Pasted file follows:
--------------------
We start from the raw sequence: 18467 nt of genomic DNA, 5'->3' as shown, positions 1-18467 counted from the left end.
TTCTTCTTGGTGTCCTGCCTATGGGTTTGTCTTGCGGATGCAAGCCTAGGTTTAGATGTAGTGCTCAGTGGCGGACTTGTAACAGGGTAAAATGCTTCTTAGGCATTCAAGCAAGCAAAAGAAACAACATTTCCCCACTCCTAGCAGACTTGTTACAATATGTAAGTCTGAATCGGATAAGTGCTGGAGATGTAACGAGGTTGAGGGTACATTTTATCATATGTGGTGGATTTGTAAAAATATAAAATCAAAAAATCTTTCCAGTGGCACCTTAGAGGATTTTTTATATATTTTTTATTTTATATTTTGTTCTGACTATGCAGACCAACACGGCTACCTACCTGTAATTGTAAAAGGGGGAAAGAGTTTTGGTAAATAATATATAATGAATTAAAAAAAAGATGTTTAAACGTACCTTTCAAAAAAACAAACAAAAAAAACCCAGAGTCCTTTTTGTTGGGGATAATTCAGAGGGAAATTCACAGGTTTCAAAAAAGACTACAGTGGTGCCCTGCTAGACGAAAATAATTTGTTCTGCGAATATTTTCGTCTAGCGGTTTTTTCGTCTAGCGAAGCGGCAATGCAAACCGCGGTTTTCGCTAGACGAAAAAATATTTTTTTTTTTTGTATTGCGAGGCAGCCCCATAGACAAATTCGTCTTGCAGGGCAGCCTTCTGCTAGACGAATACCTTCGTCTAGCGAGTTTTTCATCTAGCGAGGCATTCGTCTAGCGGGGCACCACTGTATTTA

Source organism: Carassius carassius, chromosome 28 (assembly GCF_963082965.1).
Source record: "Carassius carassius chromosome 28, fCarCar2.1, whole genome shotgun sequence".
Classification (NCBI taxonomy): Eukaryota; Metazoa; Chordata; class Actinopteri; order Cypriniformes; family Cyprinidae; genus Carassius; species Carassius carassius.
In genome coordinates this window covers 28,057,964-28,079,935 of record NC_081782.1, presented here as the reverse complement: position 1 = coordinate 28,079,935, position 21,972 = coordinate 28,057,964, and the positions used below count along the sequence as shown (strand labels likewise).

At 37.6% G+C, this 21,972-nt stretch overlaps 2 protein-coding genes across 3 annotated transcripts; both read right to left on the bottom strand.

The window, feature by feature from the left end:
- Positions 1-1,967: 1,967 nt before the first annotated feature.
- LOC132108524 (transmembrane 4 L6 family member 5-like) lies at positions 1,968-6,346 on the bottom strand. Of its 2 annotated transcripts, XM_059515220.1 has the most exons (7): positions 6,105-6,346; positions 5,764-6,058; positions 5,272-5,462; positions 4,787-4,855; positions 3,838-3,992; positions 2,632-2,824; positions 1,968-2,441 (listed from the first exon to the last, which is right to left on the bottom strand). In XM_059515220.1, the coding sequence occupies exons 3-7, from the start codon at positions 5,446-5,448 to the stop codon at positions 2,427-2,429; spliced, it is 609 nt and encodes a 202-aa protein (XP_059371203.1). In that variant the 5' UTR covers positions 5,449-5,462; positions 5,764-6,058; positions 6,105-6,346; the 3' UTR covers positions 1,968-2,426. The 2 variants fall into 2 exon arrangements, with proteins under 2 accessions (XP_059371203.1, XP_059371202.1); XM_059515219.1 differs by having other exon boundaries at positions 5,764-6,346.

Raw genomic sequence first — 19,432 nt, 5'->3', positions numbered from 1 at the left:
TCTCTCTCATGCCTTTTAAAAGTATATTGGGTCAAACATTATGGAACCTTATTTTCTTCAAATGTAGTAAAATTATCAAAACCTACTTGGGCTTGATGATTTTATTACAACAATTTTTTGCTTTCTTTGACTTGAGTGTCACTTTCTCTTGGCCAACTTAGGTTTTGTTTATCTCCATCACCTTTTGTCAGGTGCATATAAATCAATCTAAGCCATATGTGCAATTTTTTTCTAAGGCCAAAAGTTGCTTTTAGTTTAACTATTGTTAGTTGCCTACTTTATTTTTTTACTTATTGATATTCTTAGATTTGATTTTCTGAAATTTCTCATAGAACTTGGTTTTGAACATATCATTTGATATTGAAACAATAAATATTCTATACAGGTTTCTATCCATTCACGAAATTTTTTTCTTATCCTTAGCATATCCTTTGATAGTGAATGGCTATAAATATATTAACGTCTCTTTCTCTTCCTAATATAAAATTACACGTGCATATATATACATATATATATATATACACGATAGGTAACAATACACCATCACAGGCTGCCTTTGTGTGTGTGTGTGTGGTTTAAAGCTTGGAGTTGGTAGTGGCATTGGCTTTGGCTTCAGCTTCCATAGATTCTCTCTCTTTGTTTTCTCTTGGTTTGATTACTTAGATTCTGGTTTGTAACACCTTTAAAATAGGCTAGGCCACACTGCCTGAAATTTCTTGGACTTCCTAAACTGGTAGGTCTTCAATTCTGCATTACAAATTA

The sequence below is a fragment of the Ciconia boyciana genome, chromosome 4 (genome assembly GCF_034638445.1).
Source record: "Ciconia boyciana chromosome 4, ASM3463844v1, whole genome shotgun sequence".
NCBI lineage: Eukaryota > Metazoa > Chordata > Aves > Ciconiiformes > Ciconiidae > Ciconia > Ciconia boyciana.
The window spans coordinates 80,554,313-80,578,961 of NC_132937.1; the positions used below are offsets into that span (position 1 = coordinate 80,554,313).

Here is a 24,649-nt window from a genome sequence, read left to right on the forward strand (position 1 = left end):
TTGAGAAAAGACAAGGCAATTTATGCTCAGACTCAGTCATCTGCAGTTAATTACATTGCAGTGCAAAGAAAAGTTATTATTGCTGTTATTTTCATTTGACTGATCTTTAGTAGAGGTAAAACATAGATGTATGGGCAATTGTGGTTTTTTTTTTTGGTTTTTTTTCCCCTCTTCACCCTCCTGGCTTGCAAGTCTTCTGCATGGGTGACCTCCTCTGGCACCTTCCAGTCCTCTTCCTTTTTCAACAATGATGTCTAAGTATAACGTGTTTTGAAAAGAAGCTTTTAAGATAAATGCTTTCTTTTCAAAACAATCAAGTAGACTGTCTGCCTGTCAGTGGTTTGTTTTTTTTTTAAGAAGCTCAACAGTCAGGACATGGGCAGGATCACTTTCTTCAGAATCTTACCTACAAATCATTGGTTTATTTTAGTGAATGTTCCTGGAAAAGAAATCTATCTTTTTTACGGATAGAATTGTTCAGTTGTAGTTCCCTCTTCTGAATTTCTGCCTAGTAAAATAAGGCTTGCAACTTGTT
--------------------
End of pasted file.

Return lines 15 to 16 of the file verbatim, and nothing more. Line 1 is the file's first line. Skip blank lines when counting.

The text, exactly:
NCBI lineage: Eukaryota > Metazoa > Chordata > Aves > Ciconiiformes > Ciconiidae > Ciconia > Ciconia boyciana.
The window spans coordinates 80,554,313-80,578,961 of NC_132937.1; the positions used below are offsets into that span (position 1 = coordinate 80,554,313).